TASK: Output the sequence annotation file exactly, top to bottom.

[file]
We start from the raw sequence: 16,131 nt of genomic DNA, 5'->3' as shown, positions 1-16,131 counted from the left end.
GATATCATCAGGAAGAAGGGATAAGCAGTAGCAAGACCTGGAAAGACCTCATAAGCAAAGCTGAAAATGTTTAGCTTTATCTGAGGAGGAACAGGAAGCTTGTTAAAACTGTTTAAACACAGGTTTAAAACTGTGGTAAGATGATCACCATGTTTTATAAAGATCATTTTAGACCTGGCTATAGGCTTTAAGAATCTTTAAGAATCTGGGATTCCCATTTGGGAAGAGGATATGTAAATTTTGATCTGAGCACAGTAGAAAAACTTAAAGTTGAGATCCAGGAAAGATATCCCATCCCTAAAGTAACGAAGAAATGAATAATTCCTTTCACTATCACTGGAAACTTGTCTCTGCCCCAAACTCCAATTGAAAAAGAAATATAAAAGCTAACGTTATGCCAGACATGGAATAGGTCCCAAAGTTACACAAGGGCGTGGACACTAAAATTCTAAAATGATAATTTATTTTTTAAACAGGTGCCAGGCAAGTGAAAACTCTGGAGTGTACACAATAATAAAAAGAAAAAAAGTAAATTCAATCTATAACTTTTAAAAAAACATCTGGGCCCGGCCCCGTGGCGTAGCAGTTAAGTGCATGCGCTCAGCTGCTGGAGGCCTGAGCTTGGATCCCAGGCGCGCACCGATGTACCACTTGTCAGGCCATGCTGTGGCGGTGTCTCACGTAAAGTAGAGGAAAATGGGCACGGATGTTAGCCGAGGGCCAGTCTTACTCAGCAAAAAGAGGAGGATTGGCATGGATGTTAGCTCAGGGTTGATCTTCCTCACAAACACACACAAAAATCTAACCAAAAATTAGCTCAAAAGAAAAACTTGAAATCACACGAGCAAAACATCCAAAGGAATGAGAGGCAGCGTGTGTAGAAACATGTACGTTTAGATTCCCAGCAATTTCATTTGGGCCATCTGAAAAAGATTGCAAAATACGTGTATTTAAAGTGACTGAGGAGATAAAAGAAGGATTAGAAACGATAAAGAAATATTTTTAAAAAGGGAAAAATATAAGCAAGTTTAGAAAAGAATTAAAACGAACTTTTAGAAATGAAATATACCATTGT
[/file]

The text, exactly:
We start from the raw sequence: 16,131 nt of genomic DNA, 5'->3' as shown, positions 1-16,131 counted from the left end.
GATATCATCAGGAAGAAGGGATAAGCAGTAGCAAGACCTGGAAAGACCTCATAAGCAAAGCTGAAAATGTTTAGCTTTATCTGAGGAGGAACAGGAAGCTTGTTAAAACTGTTTAAACACAGGTTTAAAACTGTGGTAAGATGATCACCATGTTTTATAAAGATCATTTTAGACCTGGCTATAGGCTTTAAGAATCTTTAAGAATCTGGGATTCCCATTTGGGAAGAGGATATGTAAATTTTGATCTGAGCACAGTAGAAAAACTTAAAGTTGAGATCCAGGAAAGATATCCCATCCCTAAAGTAACGAAGAAATGAATAATTCCTTTCACTATCACTGGAAACTTGTCTCTGCCCCAAACTCCAATTGAAAAAGAAATATAAAAGCTAACGTTATGCCAGACATGGAATAGGTCCCAAAGTTACACAAGGGCGTGGACACTAAAATTCTAAAATGATAATTTATTTTTTAAACAGGTGCCAGGCAAGTGAAAACTCTGGAGTGTACACAATAATAAAAAGAAAAAAAGTAAATTCAATCTATAACTTTTAAAAAAACATCTGGGCCCGGCCCCGTGGCGTAGCAGTTAAGTGCATGCGCTCAGCTGCTGGAGGCCTGAGCTTGGATCCCAGGCGCGCACCGATGTACCACTTGTCAGGCCATGCTGTGGCGGTGTCTCACGTAAAGTAGAGGAAAATGGGCACGGATGTTAGCCGAGGGCCAGTCTTACTCAGCAAAAAGAGGAGGATTGGCATGGATGTTAGCTCAGGGTTGATCTTCCTCACAAACACACACAAAAATCTAACCAAAAATTAGCTCAAAAGAAAAACTTGAAATCACACGAGCAAAACATCCAAAGGAATGAGAGGCAGCGTGTGTAGAAACATGTACGTTTAGATTCCCAGCAATTTCATTTGGGCCATCTGAAAAAGATTGCAAAATACGTGTATTTAAAGTGACTGAGGAGATAAAAGAAGGATTAGAAACGATAAAGAAATATTTTTAAAAAGGGAAAAATATAAGCAAGTTTAGAAAAGAATTAAAACGAACTTTTAGAAATGAAATATACCATTGT